France repatriates 51 women, children with family links to extremists from Syria camp

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France has repatriated 35 children and 16 mothers from camps in Syria holding family members of suspected extremists since the ISIS group was ousted in 2019, the foreign ministry said.

“France has today undertaken the return to the country of 35 French minors who were in camps in northeast Syria. This operation also includes the return of 16 mothers from these same camps,” a statement from the foreign ministry said.

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It added that the minors were handed over to child protection services and will undergo medical checks, while the mothers would face judicial proceedings.

Rights groups have long urged the French government to bring home some 200 children in detention who were either brought to ISIS territory by their parents or born there during the years of fighting.

They are being held in Kurdish-run camps in northeast Syria where malnutrition and disease is rife.

One of the biggest and most overcrowded is Al-Hol where two children die every week on average, according to a report by the Save the Children campaign group last September.

France has argued that its security concerns are paramount, having suffered a series of attacks from ISIS extremists, including the November 2015 assaults on the Bataclan concert hall and other targets around Paris that left 130 people dead.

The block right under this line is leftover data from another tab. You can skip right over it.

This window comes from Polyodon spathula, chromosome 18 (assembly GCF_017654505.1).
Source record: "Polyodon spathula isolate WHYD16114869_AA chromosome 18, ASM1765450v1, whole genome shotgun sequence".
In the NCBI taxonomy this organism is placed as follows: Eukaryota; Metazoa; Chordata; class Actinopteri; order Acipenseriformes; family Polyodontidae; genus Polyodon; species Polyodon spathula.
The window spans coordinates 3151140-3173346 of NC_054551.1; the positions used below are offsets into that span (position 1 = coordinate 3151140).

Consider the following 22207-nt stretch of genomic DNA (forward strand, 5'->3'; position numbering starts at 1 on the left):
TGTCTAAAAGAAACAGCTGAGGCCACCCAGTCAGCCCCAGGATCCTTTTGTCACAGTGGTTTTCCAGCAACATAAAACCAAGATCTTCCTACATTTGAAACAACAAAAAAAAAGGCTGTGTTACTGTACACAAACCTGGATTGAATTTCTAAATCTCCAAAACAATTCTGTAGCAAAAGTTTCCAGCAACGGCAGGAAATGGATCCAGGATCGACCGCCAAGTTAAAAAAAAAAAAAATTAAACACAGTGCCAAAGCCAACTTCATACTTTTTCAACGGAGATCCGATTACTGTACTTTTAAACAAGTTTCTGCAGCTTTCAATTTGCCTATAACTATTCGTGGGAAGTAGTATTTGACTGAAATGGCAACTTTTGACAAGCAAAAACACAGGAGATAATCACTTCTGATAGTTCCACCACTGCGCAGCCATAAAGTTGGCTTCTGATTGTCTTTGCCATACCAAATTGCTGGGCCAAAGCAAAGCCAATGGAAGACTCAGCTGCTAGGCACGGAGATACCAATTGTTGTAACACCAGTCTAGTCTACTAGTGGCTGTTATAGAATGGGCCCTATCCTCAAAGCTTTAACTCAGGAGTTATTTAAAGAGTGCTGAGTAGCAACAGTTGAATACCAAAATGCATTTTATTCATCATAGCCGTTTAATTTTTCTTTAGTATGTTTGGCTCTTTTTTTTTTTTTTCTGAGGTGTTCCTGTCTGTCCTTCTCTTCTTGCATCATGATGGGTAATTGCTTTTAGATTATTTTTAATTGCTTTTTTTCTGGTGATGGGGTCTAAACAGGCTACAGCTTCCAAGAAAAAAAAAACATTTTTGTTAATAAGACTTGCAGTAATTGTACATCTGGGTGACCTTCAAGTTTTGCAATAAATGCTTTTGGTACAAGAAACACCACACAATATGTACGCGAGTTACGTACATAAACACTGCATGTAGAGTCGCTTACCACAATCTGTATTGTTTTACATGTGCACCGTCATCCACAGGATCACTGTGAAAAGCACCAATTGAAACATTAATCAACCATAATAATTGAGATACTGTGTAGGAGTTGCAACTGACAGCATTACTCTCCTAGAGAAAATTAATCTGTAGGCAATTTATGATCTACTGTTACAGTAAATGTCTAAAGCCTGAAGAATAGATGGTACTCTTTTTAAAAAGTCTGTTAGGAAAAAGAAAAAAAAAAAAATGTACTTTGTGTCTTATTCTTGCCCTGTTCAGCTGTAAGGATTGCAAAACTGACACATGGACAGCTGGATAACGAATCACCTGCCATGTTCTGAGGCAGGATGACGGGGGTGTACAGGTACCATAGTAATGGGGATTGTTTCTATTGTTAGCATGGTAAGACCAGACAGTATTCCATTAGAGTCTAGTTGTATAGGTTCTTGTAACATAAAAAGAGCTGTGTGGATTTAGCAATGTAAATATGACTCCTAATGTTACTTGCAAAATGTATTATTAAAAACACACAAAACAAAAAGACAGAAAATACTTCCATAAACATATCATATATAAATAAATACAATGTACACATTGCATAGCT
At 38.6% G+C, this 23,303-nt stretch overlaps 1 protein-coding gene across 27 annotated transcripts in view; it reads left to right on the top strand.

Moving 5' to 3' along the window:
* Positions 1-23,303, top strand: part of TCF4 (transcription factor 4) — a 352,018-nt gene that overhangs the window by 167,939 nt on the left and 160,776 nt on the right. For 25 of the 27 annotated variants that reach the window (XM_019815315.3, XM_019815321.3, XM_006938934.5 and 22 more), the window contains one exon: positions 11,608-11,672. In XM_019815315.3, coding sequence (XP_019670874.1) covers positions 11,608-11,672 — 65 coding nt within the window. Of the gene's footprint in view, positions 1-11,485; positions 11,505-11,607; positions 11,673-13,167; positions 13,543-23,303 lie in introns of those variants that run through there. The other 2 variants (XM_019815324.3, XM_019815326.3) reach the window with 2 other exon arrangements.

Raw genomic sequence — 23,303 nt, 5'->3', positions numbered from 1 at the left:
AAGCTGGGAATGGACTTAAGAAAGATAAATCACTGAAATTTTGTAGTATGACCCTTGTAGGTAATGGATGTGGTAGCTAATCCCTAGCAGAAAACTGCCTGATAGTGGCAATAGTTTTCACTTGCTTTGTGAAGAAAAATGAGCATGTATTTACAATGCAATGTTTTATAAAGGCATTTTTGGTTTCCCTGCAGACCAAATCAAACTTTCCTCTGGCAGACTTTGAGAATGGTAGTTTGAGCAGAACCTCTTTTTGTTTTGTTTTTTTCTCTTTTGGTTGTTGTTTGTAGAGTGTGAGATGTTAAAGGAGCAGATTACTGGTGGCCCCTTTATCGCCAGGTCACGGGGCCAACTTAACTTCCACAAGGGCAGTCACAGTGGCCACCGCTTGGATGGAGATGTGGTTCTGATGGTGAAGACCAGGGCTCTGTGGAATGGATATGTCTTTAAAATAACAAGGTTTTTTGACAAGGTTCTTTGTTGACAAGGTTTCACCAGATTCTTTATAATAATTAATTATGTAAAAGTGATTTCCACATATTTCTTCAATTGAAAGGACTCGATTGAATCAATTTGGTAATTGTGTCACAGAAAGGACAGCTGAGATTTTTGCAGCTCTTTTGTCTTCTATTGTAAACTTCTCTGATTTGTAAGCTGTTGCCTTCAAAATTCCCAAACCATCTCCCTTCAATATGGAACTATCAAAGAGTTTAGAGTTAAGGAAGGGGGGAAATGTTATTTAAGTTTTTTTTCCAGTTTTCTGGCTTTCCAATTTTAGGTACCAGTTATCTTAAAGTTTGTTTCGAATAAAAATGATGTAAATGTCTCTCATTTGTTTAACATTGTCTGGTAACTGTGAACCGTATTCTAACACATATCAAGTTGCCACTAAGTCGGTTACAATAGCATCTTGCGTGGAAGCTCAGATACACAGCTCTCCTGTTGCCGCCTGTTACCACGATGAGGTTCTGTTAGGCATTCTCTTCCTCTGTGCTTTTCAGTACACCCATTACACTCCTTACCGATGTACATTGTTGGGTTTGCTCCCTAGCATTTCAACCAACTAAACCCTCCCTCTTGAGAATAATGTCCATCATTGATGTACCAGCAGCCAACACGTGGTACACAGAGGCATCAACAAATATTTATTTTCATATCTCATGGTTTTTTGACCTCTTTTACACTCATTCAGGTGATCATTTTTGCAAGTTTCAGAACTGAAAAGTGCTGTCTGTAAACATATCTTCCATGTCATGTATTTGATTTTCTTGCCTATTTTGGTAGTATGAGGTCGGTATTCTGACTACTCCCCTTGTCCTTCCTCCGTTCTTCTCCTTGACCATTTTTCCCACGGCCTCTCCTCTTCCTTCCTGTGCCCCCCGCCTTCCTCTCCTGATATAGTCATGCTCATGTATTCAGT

Many of the children are with their mothers or fathers who pose a risk, and France has insisted that French nationals face local justice.

Before Tuesday’s operation, France had repatriated 126 children since 2016.

A major humanitarian crisis

The Syrian civil war has resulted in a major humanitarian crisis.

It started with peaceful protests against President Bashar al-Assad’s rule in March, 2011 and developed into a multi-sided, protracted conflict that sucked in world powers. The frontlines
have been mostly frozen for years but violence is continuing and millions of people remain displaced within Syria's borders.

The UN human rights office said last month that 306,887 civilians had been killed in Syria during the conflict since 2011, about 1.5 percent of its pre-war population.

Read more: Paris attacks suspect Abdeslam tells court he is a ‘soldier’ of ISIS

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